Got back into reading this year and definitely taking that into next year

[00:11:40] – Frankie
Yes! There’s a larger point there, I think… Yeah, you’ve been reading more, I bought myself a piano… Like, I feel like we’re all leaning into the stuff outside of life and work and kids.

[00:11:54] – Steve
Right! Like we were talking about a couple of weeks ago.

[00:11:56] – Frankie
Two episodes ago. Exactly.

[00:11:57] – Steve

[00:11:57 – Frankie
But I think it’s a necessity, for our own mental health. We’re all like, “oh my God, give me something that feeds me in a different way!” because we’re all so burnt out and traumatised that we need this other stuff.

[00:13:42] – Frankie
I’d quite like us all to hold on to the empathy and the flexibility that we’ve allowed each other to have. I mean, I’m quite transparent, I think, anyway. But I’ve had some really frank, nice conversations with new clients that I barely know.

This year it’s just felt more personal, in a nice way, and we’ve all just been allowing each other a bit more time and flexibility and, I guess, benefit of the doubt when things go wrong or we need more support or whatever. I’d like to see that continue.

And similarly, I feel like in the media and in a more public way — because so many people are working from home or being forced to work from home this year and have had to juggle all the things — I really do think there’s been a shift of understanding about what my life looks like to other people. We’re here doing this, we’ve been banging the drum about not hiding the fact we have children and being transparent and we’re all human and blah, blah, blah. And now it feels like that’s actually happened this year for everybody.

I think a lot of our self-employed lot have also finally seen the perks of having that emergency fund that you’re always told about but never managed to save for.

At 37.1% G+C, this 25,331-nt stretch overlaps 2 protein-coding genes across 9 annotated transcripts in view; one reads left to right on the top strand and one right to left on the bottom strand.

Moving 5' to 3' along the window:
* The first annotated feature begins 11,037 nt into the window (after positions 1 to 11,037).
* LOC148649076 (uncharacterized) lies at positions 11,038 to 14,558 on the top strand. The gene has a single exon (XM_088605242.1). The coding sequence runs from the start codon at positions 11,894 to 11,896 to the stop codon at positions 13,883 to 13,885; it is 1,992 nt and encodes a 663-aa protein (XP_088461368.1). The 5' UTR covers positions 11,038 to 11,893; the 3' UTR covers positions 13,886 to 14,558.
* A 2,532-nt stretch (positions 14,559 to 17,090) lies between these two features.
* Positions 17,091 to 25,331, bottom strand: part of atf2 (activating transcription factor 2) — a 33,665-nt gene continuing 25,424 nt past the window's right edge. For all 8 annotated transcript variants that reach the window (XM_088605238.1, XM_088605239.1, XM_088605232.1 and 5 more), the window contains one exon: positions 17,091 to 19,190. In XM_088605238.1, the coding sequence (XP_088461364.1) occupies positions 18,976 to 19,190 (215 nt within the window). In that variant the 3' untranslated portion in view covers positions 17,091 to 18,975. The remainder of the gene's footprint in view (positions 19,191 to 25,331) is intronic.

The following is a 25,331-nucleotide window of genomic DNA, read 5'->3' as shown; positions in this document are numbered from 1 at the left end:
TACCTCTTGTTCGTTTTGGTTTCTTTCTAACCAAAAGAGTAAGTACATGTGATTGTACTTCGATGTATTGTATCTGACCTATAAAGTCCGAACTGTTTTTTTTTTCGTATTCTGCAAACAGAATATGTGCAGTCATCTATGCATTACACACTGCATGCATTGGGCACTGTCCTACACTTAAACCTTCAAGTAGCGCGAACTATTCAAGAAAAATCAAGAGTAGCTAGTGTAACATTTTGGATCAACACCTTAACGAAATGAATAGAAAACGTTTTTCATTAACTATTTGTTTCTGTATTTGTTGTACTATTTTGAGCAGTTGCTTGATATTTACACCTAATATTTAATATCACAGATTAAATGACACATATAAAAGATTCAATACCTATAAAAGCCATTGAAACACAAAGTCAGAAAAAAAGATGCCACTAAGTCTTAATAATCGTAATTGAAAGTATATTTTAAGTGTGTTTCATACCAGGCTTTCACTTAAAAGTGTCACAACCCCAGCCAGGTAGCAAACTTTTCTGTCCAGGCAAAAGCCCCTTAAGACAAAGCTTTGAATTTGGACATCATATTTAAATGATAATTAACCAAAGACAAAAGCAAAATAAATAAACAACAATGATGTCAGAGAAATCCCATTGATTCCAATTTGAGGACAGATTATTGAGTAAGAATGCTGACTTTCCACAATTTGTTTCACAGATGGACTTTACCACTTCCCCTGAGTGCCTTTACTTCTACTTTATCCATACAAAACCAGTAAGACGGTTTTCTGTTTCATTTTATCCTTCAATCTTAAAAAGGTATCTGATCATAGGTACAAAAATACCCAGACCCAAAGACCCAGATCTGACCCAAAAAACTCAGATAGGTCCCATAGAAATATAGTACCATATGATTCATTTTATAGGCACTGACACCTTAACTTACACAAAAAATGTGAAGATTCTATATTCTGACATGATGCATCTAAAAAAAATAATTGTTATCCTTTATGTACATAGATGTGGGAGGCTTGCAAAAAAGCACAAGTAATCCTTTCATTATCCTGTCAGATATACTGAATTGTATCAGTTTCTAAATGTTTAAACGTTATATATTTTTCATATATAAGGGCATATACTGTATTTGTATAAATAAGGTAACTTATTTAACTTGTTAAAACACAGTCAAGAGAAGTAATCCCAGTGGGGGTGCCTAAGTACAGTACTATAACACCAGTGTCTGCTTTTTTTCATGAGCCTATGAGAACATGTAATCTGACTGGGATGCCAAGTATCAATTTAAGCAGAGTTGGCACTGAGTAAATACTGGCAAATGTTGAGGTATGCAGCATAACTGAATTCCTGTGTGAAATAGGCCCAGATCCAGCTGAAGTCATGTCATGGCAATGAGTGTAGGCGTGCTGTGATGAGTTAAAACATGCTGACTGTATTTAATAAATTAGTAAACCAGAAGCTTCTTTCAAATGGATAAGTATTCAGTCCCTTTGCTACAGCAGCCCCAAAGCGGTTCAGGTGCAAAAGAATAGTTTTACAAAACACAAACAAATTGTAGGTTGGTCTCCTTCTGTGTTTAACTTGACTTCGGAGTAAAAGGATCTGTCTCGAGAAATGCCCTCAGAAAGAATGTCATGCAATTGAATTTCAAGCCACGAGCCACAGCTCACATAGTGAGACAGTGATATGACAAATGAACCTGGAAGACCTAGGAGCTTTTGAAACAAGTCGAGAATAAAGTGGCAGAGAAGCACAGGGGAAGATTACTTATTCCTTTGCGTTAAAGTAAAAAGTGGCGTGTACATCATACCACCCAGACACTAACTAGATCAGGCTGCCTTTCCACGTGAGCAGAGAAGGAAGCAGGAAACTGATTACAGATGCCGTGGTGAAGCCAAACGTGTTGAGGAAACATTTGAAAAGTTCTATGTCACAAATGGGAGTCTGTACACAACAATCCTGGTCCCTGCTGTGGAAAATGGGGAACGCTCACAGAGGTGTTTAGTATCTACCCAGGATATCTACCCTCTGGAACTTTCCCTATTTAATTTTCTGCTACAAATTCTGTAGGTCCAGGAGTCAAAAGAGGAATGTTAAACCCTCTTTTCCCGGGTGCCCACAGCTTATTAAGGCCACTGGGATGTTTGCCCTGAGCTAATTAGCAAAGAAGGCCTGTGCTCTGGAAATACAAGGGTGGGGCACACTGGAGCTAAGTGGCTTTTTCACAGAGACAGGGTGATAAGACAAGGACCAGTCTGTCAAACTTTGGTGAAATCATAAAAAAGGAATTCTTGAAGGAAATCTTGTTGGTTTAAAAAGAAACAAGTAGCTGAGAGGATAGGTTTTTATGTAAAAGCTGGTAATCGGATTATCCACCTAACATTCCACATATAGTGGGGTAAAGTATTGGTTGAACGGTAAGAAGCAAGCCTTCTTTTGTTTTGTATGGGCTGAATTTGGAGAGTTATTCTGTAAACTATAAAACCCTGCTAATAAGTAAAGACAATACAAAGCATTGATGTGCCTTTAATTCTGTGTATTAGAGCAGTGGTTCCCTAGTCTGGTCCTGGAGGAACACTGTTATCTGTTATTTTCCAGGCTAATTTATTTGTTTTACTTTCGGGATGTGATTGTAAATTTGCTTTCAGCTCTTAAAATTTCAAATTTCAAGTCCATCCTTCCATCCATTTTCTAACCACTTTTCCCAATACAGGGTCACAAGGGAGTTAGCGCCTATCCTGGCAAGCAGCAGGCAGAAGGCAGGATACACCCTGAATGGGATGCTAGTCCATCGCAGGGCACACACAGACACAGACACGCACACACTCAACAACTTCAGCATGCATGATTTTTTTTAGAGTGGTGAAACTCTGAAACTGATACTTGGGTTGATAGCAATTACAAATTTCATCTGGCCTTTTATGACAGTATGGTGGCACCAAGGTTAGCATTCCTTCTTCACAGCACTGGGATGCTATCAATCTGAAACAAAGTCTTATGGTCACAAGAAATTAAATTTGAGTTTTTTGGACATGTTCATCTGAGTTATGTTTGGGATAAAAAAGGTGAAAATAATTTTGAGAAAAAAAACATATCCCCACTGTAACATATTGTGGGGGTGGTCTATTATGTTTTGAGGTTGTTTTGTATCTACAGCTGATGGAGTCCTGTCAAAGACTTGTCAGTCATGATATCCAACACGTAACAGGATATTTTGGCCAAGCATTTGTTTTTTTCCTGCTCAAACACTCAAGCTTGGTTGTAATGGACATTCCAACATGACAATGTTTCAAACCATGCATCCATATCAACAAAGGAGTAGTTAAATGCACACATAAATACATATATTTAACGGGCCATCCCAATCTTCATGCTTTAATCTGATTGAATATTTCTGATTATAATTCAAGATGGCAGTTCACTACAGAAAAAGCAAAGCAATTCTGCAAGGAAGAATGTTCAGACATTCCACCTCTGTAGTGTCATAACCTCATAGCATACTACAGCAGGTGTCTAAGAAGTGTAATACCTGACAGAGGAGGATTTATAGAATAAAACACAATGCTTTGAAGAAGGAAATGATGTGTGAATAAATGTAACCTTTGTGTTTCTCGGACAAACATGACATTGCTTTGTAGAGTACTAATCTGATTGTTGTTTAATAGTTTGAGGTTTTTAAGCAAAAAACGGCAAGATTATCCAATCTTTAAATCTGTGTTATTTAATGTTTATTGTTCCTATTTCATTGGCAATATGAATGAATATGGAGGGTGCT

[00:15:04] – Steve
Even if it didn’t work out this year, it’s good to think about how you can protect yourself for something like this.

[00:15:09] – Frankie
You can build that up for the next time.

[00:15:10] – Steve
Both in the financial buffer but also logistically.

[00:15:13] – Frankie
Yeah, like looking at how you can metaphorically keep your business ‘COVID safe’ even after COVID is gone. Having that same resilience and like, backup plan.

So, I would leave behind most of the content on Disney Plus. Mainly Frozen 2. You know how, like, music has that thing where you associate particular songs with really significant points in your life? I feel like that about Frozen 2. I feel like I’m not going to be able to watch that film once this is over.

I’m quite happy to leave behind or let go of the previous version of the school run where we all kind of just congregated in the playground and it was really awkward. I’m really into the queuing system. I will gladly keep that. As an introvert and socially awkward person, it’s so much better for me. I don’t get stressed about doing the school run anymore!

[00:16:15] – Steve
I actually liked the bit at the beginning of the day, like it used to be insane! There was literally a ten minute window when the gates would be open — quarter to nine until five to nine. And then 5 seconds after five to nine, the gates were slammed in your face and then you had to go through the office.